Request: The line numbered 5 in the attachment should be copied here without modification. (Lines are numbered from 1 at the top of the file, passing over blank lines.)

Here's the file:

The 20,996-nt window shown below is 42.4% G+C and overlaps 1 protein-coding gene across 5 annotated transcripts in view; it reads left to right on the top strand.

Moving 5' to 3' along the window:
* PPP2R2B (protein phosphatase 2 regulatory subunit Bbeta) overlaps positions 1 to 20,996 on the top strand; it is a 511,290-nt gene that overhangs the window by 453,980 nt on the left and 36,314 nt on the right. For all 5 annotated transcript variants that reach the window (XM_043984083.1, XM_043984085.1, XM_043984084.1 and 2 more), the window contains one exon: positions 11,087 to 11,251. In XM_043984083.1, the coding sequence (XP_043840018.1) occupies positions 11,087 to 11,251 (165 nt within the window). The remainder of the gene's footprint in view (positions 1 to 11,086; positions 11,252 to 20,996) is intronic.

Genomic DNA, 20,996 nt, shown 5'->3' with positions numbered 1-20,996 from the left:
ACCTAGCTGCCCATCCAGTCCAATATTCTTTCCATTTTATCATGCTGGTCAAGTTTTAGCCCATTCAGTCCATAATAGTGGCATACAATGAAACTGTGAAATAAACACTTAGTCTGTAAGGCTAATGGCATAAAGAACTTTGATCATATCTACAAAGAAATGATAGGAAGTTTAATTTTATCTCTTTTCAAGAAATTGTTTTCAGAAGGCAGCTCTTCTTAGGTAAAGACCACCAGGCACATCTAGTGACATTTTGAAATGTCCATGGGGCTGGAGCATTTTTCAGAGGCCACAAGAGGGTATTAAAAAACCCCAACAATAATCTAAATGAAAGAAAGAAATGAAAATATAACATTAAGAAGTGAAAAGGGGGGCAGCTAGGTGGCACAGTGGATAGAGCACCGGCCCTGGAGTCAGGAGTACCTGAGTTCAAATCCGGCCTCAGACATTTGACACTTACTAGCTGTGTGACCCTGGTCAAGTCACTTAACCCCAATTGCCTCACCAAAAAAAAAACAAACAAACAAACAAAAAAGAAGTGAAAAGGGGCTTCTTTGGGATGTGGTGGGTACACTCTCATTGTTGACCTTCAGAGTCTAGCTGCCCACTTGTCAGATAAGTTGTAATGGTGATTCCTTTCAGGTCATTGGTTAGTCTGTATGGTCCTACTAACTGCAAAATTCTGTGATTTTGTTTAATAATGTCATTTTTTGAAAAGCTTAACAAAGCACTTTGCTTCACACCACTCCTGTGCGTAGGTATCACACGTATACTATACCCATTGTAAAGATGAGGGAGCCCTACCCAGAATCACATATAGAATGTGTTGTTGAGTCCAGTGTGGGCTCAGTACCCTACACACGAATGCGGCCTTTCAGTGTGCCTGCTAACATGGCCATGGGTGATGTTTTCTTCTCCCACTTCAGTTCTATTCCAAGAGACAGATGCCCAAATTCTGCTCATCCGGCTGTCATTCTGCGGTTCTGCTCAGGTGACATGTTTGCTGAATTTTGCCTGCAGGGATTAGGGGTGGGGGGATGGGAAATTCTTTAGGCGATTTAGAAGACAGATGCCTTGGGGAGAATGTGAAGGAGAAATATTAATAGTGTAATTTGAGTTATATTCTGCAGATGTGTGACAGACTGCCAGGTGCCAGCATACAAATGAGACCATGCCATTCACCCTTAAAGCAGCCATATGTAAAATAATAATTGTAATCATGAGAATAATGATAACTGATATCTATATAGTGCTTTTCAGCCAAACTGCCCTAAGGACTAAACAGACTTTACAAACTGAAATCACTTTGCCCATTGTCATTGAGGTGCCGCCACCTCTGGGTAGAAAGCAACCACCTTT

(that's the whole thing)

ACCTAGCTGCCCATCCAGTCCAATATTCTTTCCATTTTATCATGCTGGTCAAGTTTTAGCCCATTCAGTCCATAATAGTGGCATACAATGAAACTGTGAAATAAACACTTAGTCTGTAAGGCTAATGGCATAAAGAACTTTGATCATATCTACAAAGAAATGATAGGAAGTTTAATTTTATCTCTTTTCAAGAAATTGTTTTCAGAAGGCAGCTCTTCTTAGGTAAAGACCACCAGGCACATCTAGTGACATTTTGAAATGTCCATGGGGCTGGAGCATTTTTCAGAGGCCACAAGAGGGTATTAAAAAACCCCAACAATAATCTAAATGAAAGAAAGAAATGAAAATATAACATTAAGAAGTGAAAAGGGGGGCAGCTAGGTGGCACAGTGGATAGAGCACCGGCCCTGGAGTCAGGAGTACCTGAGTTCAAATCCGGCCTCAGACATTTGACACTTACTAGCTGTGTGACCCTGGTCAAGTCACTTAACCCCAATTGCCTCACCAAAAAAAAAACAAACAAACAAACAAAAAAGAAGTGAAAAGGGGCTTCTTTGGGATGTGGTGGGTACACTCTCATTGTTGACCTTCAGAGTCTAGCTGCCCACTTGTCAGATAAGTTGTAATGGTGATTCCTTTCAGGTCATTGGTTAGTCTGTATGGTCCTACTAACTGCAAAATTCTGTGATTTTGTTTAATAATGTCATTTTTTGAAAAGCTTAACAAAGCACTTTGCTTCACACCACTCCTGTGCGTAGGTATCACACGTATACTATACCCATTGTAAAGATGAGGGAGCCCTACCCAGAATCACATATAGAATGTGTTGTTGAGTCCAGTGTGGGCTCAGTACCCTACACACGAATGCGGCCTTTCAGTGTGCCTGCTAACATGGCCATGGGTGATGTTTTCTTCTCCCACTTCAGTTCTATTCCAAGAGACAGATGCCCAAATTCTGCTCATCCGGCTGTCATTCTGCGGTTCTGCTCAGGTGACATGTTTGCTGAATTTTGCCTGCAGGGATTAGGGGTGGGGGGATGGGAAATTCTTTAGGCGATTTAGAAGACAGATGCCTTGGGGAGAATGTGAAGGAGAAATATTAATAGTGTAATTTGAGTTATATTCTGCAGATGTGTGACAGACTGCCAGGTGCCAGCATACAAATGAGACCATGCCATTCACCCTTAAAGCAGCCATATGTAAAATAATAATTGTAATCATGAGAATAATGATAACTGATATCTATATAGTGCTTTTCAGCCAAACTGCCCTAAGGACTAAACAGACTTTACAAACTGAAATCACTTTGCCCATTGTCATTGAGGTGCCGCCACCTCTGGGTAGAAAGCAACCACCTTT